February 22, 1985
You request a ruling on the application of the sales tax to the operations of two Massachusetts corporations, __________ ("Company A") and __________ ("Company B").
Company A fabricates a product designed to enable individuals to obtain a tan without going into the sun ("tanning booths" or "booths"). The cost of each tanning booth is approximately $2,000, including labor, materials, and overhead, and Company A sells each booth to Company B at cost.
Company B has developed widespread market recognition and acceptance for its company name in the field of suntanning salon operations and is in the business of franchising its goodwill and related marketing services. For this purpose Company B has drawn up a contract document titled "Standard Franchise Agreement" ("franchise contract") which is offered to any person who is interested in setting up a suntanning salon using Company B's name ("franchisee"). The franchisee pays a franchise fee of between approximately $30,000 and $50,000 (depending on the number of booths) plus an annual royalty fee. In return, Company B delivers and transfers to the franchisee title to and possession of between three and ten tanning booths and other tangible personal property used in the operation of such enterprise. In addition, Company B authorizes the franchisee to use the Company B name, trademark, logo, signs, plans, methods, systems, and sales tools; provides assistance in selection of office and salon space and lease negotiations; provides training in the operation of the business; provides periodic bulletins and other information covering trends and developments; and provides marketing assistance and advertising. Company B does not provide a separate bill of sale or separate statement of the cost of the tanning booths or the other tangible personal property.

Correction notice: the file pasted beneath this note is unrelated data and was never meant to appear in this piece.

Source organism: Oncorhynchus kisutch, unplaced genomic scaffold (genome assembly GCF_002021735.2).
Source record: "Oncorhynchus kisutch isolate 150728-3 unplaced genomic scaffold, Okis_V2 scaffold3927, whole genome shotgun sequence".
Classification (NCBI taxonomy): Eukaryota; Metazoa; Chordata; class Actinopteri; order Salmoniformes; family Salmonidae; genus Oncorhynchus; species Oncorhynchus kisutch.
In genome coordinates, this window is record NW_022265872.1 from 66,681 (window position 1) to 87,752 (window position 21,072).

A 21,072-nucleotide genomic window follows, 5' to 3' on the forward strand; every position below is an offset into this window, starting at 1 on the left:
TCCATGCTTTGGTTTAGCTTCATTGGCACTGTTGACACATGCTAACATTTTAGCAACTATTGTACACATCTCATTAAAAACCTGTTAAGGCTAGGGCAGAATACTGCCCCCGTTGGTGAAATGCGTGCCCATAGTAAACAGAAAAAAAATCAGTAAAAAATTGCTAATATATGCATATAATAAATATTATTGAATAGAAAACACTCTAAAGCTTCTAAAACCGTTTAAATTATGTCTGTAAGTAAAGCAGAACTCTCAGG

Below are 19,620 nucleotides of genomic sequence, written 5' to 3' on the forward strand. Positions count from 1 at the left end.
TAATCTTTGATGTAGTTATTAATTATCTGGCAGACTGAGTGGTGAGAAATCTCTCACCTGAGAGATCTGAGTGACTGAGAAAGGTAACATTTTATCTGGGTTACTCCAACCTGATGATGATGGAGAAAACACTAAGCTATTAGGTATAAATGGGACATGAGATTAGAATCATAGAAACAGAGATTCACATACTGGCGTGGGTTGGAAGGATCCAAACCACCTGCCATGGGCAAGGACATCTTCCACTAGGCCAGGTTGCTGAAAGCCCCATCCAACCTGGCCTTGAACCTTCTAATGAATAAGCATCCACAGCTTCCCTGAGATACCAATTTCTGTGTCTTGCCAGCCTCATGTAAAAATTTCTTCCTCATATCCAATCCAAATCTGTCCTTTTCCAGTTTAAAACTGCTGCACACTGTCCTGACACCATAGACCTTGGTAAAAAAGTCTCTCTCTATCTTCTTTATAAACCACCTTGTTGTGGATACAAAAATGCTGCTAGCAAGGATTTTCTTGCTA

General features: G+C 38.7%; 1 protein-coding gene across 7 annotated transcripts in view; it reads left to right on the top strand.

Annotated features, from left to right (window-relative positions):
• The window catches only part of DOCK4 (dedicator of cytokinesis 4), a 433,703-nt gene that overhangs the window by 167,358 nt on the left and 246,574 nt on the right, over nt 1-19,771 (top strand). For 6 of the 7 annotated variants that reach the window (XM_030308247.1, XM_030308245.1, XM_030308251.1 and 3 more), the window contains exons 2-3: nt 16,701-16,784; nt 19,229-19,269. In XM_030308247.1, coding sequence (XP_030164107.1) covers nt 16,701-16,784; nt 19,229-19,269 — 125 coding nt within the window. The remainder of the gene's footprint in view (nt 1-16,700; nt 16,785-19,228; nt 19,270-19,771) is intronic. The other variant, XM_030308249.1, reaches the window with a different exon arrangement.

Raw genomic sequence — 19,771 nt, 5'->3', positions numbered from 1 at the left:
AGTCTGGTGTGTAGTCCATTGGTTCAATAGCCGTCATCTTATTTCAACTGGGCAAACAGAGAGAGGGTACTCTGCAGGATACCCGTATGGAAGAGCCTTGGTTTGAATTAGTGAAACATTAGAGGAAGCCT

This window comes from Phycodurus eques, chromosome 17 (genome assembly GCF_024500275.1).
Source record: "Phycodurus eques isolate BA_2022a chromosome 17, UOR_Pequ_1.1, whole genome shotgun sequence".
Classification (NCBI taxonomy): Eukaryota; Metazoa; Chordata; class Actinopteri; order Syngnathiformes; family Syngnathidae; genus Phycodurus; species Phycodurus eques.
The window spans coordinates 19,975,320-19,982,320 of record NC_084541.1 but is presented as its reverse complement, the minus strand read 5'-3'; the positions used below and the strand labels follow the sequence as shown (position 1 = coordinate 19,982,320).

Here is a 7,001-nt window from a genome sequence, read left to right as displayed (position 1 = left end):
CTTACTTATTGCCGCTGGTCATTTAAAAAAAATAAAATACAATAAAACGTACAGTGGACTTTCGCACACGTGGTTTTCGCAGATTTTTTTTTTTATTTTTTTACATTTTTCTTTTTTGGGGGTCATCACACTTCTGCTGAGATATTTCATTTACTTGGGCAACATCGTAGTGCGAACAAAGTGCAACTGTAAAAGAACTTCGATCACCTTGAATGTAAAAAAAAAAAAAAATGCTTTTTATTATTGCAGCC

Company A's purchase of the materials used to manufacture the tanning booths are exempt from the sales tax, since they become a component part of the property which is then resold to Company B. (G.L. c. 64H, § 6(r)). Therefore, Company A can give an exempt use certificate to its suppliers.
Company A's sale of the completed booths to Company B is also exempt from the sales tax, since this sale is made to Company B for the purpose of resale to Company B's franchisees in the regular course of Company B's business. (G.L. c. 64H, § 1(13)). Company A should therefore take a resale certificate from Company B, to avoid the presumption that this is a sale at retail subject to tax.
Company B's franchise agreements do not qualify as personal service transactions involving sales as an inconsequential element. (G.L. c. 64H, § 1(13)(c)). The value of the tanning booths and other property is greater than ten percent of the franchise fee, and therefore does not meet the general guideline for the term "inconsequential" set forth in the applicable regulation. (830 CMR 64H.03(1)). Furthermore, the sale of the booths and other property is a consequential and significant element of the franchise. ( Browning-Ferris Industries v. State Tax Commission, 375 Mass. 326 (1978)).
Since the sales price is the total amount paid by a purchaser to a vendor as consideration for a retail sale (G.L. c. 64H, § 1(14)), the sales tax applies to the total amount of the franchise fee.
The regulations provide that amounts paid for services which are not a part of the sale are not subject to the sales tax if stated separately. A copy of 830 CMR 64H.03 is enclosed. Therefore, if Company B provides a separate statement of the amount to be paid by the franchisee for the booths and other property, the sales tax will apply only to the amount so stated.
Very truly yours,
/s/Ira A. Jackson
Ira A. Jackson
Commissioner of Revenue